If you do have hemorrhoids confirmed by your doctor, he or she may recommend a cream or suppository with zinc oxide as a primary ingredient, along with a hemorrhoid fiber supplement, or a fiber gummy. A culmination of different approaches for hemorrhoids such as these can offer a preventative course of action while providing immediate relief of symptoms.
What Happens If I Miss a Dose?
Missing just one dose of zinc oxide won't hurt your chances against hemorrhoids. However, when you do, it's recommended that you skip the missed dose so you continue usage as it should be.
Using Zinc Oxide Ointment for Hemorrhoids
Often used to quickly heal diaper rashes, irritated skin, and other skin disorders, it is no wonder that zinc oxide in its ointment form offers fast-acting relief for those suffering from hemorrhoids.
Ointments are a commonly utilized treatment for relieving hemorrhoid symptoms right away. Some are ineffective, cheap, and poorly manufactured. Alternatively, zinc oxide offers hemorrhoids a soothing barrier that actively works to ease swelling and inflammation.
If you are suffering from painful, swollen hemorrhoids, make it a point to discuss zinc oxide ointments as a means of treating them with your doctor. Zinc oxide has numerous studies to back its use as a direct skin applicant for hemorrhoid treatment.
Does Zinc Oxide Shrink Hemorrhoids?
Your doctor may want you to use a zinc oxide ointment among other treatment approaches, such as a complementary fiber supplement, a change to a more fibrous diet, or a stool softener.
Additionally, depending on other factors and circumstances like age, weight, lifestyle, or genetics, your doctor may want to conduct further examinations to confirm the symptoms are sourced from hemorrhoids and not another unrelated gastrointestinal disorder.
If you choose to use an over the counter ointment with zinc oxide as a primary ingredient in the formula, then be sure to read the labeling instructions and follow the suggested use. Test the zinc oxide ointment in an inconspicuous area first to avoid further inflammation in the sensitive anorectal area.
How to Use Zinc Oxide for Internal Hemorrhoids
Internal hemorrhoids are as its name suggests—formed inside the rectum. This sounds painful, but the only visible symptom that is procured from having internal hemorrhoids is that of painless bleeding. You may spot bright red blood covering your stools or when you go to wipe after a bowel movement.
Getting rid of internal hemorrhoids proves to be tricky, as you cannot apply topical creams or use witch hazel wipes to encourage shrinkage in an internal hemorrhoid. Zinc oxide is still a viable option in treating internal hemorrhoids, just in its suppository form.
Whichever zinc oxide suppository you choose, it is best to remember to read the instructions on the product's packaging carefully. Suppositories that are too soft to insert into the rectum should be refrigerated for a period before application. Avoid handling the suppository for more than the necessary amount of time, as the suppository is designed to melt at body temperature to work.
Before using the zinc oxide suppository, you should ensure that your anal area has been cleaned and patted dry. Your product's instructions should inform you of how many suppositories can be used throughout the day.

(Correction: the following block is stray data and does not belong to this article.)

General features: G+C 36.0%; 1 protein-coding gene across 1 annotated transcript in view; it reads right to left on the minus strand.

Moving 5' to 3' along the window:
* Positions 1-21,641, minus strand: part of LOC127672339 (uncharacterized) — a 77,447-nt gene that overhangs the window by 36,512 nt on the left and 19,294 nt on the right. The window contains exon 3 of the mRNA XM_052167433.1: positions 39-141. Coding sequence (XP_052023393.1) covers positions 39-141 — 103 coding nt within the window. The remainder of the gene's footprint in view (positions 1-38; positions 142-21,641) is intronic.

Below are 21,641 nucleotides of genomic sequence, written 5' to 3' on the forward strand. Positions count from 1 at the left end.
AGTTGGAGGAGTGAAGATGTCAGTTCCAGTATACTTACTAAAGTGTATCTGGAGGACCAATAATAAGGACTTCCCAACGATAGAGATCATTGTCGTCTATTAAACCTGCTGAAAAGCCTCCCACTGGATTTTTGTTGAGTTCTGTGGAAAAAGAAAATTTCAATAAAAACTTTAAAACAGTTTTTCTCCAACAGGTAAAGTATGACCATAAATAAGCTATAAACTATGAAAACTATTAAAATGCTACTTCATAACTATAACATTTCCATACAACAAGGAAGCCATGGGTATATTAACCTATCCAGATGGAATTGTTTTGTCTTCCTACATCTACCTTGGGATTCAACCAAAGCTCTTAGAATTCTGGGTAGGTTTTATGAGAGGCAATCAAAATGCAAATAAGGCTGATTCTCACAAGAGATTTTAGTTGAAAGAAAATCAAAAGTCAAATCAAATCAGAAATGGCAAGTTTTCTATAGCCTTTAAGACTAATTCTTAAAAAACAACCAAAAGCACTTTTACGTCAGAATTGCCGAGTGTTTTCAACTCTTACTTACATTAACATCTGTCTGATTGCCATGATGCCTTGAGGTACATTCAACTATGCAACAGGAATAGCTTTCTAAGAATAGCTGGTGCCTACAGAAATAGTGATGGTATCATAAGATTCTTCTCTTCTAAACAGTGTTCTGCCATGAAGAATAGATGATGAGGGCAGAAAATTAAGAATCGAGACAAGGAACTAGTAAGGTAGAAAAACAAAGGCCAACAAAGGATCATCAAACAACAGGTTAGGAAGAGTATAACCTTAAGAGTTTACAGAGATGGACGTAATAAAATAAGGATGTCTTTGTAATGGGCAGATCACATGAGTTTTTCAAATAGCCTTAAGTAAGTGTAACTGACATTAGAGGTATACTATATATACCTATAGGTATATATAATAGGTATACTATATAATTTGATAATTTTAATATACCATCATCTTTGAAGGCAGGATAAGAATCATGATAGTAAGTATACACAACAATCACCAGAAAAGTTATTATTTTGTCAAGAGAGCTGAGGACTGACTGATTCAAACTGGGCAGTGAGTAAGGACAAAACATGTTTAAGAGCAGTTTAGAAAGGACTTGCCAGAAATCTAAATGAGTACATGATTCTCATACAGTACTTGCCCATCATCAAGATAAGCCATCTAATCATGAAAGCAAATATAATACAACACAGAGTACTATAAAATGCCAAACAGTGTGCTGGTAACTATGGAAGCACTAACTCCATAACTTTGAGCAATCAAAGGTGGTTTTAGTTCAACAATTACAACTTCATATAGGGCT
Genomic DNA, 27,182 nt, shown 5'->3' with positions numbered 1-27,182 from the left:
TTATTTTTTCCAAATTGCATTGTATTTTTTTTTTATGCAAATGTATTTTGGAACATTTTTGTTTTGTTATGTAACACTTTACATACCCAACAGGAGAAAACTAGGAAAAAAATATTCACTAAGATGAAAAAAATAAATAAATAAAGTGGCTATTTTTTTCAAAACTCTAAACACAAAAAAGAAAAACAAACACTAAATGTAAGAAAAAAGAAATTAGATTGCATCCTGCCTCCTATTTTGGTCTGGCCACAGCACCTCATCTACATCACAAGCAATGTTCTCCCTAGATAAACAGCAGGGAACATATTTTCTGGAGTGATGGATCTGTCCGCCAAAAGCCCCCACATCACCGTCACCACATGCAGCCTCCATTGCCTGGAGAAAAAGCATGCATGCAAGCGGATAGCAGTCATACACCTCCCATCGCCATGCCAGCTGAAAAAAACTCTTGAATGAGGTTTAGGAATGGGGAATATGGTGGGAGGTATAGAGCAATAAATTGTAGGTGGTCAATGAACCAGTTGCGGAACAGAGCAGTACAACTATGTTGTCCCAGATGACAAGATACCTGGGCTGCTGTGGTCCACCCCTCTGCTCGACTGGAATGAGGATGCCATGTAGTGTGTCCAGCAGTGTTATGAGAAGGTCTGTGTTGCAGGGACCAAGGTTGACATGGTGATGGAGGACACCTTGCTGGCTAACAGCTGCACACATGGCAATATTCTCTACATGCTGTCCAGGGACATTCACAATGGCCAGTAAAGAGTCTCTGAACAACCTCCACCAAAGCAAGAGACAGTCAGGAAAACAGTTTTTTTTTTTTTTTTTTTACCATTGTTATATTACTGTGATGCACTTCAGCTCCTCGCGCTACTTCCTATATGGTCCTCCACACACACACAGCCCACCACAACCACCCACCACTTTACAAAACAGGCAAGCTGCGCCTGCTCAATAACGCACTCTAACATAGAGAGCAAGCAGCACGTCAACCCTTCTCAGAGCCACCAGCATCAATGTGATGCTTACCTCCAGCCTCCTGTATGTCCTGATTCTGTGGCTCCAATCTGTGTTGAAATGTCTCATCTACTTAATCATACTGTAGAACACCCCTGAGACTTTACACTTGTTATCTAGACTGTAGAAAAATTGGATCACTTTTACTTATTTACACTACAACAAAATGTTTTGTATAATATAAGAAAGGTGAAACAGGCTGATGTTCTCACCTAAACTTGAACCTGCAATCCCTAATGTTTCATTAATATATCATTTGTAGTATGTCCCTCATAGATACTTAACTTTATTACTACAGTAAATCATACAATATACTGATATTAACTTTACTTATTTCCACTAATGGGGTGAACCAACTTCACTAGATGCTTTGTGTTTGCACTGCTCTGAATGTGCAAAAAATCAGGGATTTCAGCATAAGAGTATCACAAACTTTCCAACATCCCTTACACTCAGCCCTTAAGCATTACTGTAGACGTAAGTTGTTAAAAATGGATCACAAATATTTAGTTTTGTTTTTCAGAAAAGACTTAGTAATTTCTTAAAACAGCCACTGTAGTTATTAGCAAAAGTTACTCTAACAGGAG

Of course, like any other medication, you should ask your doctor if a suppository is right for you. Suppositories excel at targeting inflammation and reducing swollen hemorrhoids, but depending on your unique situation, your doctor may opt for an alternative approach.
The unanimous expectation among medical practitioners is that your symptoms should improve within 7 days. If your symptoms do not improve following concurrent usage for one or two weeks, contact your doctor.
How to Use Zinc Oxide for External Hemorrhoids
Research indicates that zinc oxide effectively heals and alleviates hemorrhoid symptoms immediately following direct skin application. This is why many products employ the use of zinc oxide in their formulas for optimal relief of symptoms.
External hemorrhoids are the type of hemorrhoids in which creams and ointments can be directly applied. These small, hard bumps form on the anus and around it, making movement uncomfortable, as well as sitting and standing for a period.
Numerous products utilize zinc oxide and can be found in creams, lotions, ointments, and balms.
A few popular zinc oxide hemorrhoid creams with fast-working relief are:
- Walgreens Zinc Oxide Ointment
- Fougera Zinc Oxide Ointment
- Tronolane Hemorrhoid Cream
- Calmoseptine Ointment
- Remedy Calazime Skin Protectant Paste with Zinc Oxide
- Lantiseptic Skin Ointment External Analgesic Skin Protectant
Try pairing one of these products with Amazon's #1 ranked hemorrhoid pills, called HemRid Max.
Our #1 hemorrhoid product targets hemorrhoids quickly, so that you can get back to living a comfortable, pain free life.
However, before this combination, it's advisable to consult your doctor or pharmacist. Why? Drug interactions can have negative side effects if the mixture is incompatible with your body system.
As always, you should follow the instructions for application as indicated by the packaging material. Try your best to cleanse your anal area before applying zinc oxide creams, ointments, and lotions.
Essential Safety Tips for Using Zinc Oxide for Hemorrhoids
The most important recommendation when using Zinc Oxide is to prevent it from getting into your lips, tongue, or throat. In other words, it is a topical medicine, meaning that you can only use it through the skin.
If you overdose, you don't have to panic. Simply contact the FDA at 1-800-fda-1088 for emergency medical care.